As a successful self-published author I understand your struggles and challenges. Even the best authors in the business need outside help in putting together a quality book. This help costs money, but you can’t make money until you publish your book (or so you’ve been told). This Catch-22 is enough to discourage the most optimistic author.
There are ways to raise money before your book hits the printing press. Leveraging my background in finance, creative right brain approach to problem solving, and personal experience I’ve created a list of 14 ways you can fund your self-published book. This is my gift to you, one author to another.
Also checkout her podcast presentation from the UPPAA 2014 Spring Conference
- Sell the right to name a character in your upcoming book.
- For a non-fiction book sell the opportunity to be a case study in the book.
- Make your character development pay. Turn your character backgrounds into short stories and sell them electronically – Kindle, Nook, Smashwords, or even through your own website.
- Sell your book as a series during the writing process. Chapter 1 becomes the first episode in the series. You build a following, earn money, and get feedback. When the book is complete sell it in its entirety – your fan base will buy it and spread the word.
- Leveraging Kickstarter, Indie Go-Go or similar crowdfunding tool, you can run a pre-sale before you even type a single page of text.
- Get a patron. This old world idea has resurfaced using cutting edge technology. Visit Patreon to learn how you can attract your own patron(s).
- Leverage a Common Cause (Fiction) – Perhaps your book involves a Spotted Owl, and the story would help raise awareness or interest in its threatened status. Groups working to protect the Spotted Owl may be interested in pre-ordering your book or even a straight grant to fund it.
- Specific Interest (Fiction) – Niche topics can be very lucrative if properly managed. Let’s say you’re planning to write a book on vampires in space. People who enjoy these types of books will be thirsty, no pun intended, for new literature. Great for pre-orders and crowdfunding.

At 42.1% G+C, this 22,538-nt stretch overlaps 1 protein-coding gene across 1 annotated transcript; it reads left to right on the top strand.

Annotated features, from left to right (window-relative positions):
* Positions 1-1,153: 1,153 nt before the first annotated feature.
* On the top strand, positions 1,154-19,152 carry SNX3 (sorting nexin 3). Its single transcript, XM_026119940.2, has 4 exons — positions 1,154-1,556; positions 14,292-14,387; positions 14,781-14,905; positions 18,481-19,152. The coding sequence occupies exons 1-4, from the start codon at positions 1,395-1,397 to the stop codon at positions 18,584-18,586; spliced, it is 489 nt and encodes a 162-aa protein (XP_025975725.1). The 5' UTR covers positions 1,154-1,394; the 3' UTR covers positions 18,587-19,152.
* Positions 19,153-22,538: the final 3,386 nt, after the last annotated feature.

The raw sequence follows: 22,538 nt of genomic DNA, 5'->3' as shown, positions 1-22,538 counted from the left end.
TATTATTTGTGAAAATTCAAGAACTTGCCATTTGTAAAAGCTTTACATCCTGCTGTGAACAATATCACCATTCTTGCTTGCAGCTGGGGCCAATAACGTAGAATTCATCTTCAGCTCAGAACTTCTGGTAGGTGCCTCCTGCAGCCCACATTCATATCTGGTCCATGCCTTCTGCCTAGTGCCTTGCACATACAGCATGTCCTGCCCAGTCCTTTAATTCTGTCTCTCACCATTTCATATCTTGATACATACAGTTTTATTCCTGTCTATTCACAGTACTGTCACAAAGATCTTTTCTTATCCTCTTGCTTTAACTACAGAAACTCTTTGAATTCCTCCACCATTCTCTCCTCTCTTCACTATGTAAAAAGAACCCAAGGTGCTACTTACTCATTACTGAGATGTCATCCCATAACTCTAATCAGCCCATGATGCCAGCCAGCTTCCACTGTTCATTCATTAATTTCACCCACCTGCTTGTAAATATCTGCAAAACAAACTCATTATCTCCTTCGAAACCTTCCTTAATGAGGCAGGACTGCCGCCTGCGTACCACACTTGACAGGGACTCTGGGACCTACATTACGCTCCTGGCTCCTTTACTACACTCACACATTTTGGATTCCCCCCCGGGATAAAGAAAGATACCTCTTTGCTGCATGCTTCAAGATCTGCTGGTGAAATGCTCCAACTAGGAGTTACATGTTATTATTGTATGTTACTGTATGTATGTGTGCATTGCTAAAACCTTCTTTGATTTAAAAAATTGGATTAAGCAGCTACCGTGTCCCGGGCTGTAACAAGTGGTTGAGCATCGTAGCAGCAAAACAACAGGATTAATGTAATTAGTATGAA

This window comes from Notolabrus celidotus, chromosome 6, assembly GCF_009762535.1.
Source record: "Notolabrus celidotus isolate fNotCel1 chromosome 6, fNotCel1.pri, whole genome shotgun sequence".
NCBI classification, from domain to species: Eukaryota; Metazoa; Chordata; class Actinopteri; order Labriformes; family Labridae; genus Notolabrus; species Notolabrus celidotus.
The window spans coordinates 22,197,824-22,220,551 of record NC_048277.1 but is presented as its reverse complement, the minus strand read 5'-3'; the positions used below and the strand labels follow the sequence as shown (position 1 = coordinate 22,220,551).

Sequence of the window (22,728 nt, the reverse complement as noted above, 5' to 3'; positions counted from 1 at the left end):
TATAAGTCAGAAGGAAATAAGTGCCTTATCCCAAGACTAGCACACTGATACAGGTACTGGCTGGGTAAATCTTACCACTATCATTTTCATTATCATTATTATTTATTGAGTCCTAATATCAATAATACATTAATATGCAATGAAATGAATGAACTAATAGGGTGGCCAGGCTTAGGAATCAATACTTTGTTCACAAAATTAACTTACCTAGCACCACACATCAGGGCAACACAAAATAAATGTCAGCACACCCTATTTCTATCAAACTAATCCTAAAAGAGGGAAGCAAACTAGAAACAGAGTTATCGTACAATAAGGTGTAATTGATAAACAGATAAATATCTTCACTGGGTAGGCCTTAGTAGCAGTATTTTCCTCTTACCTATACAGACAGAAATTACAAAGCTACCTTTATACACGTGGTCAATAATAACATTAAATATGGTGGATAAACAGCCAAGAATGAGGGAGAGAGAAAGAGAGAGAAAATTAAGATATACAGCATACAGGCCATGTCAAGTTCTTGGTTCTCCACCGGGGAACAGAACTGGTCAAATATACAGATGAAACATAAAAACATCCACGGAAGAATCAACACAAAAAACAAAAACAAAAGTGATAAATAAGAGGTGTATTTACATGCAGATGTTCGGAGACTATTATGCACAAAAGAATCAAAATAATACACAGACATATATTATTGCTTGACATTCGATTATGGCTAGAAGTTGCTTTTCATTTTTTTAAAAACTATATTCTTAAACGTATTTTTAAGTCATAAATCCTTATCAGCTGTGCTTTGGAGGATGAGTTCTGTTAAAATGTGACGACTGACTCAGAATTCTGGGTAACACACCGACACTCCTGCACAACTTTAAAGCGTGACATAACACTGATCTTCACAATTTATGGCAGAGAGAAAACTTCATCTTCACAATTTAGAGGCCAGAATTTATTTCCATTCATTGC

- Target Audience (Fiction) – Here in the U.S. there are many groups focused on literacy, particularly for children. Finding relatable fiction for specific groups (such as Native Americans or immigrants from countries with significantly different customs) can be a challenge. If your book includes such groups they may be interested in sponsoring your work.
- Leverage a Common Cause (Nonfiction) – Does your story share a person’s experience dealing with a specific challenge, such as breast cancer, alcoholism, or death of a loved one? Groups created to address these issues should be approached for pre-orders or straight funding in exchange for a mention of their organization in the book.
- Specific Interest (Nonfiction) – Let’s say you are writing a book on EFT (Emotionally Focused Therapy), including expected results and how to select your service provider. EFT Practitioners interested in writing a chapter for you, or being included as a recommended resource in the book, may be open to paying for the opportunity. For them it’s a way to gain credibility – just be sure you select carefully as you are hitching your reputation to theirs.
- Target Audience (Nonfiction) – When I was working on my first book, How to be a Finance Rock Star: The Small Business Owner’s Ticket to Multi-Platinum Profits, I wanted to include QR codes to make my book more interactive. Pitney Bowes had recently launched a QR Code service, targeting small business owners. I was able to approach them to trade QR Code services, as well as a sponsorship of my book launch, for inclusion in my book.
- Writer in Residence – Writers-in-residence programs support authors by providing a monthly stipend and paid teaching opportunities, along with the time and space to complete a manuscript. Examples include Hugo House, Thurber House, and James Merrill House.
- Barter for services. Need a graphic designer to create your book cover? Try offering your writing services in exchange for their work. Barter is no different than working for cash, be sure you create a contract and treat your barter client the same as any other.
Looking for even more ways to profit from your self-published book? See how else I can help at www.TheNumbersWhisperer.com/BookProfit .
To your success & happiness –
Nicole Fende, A.S.A.
The Numbers Whisperer®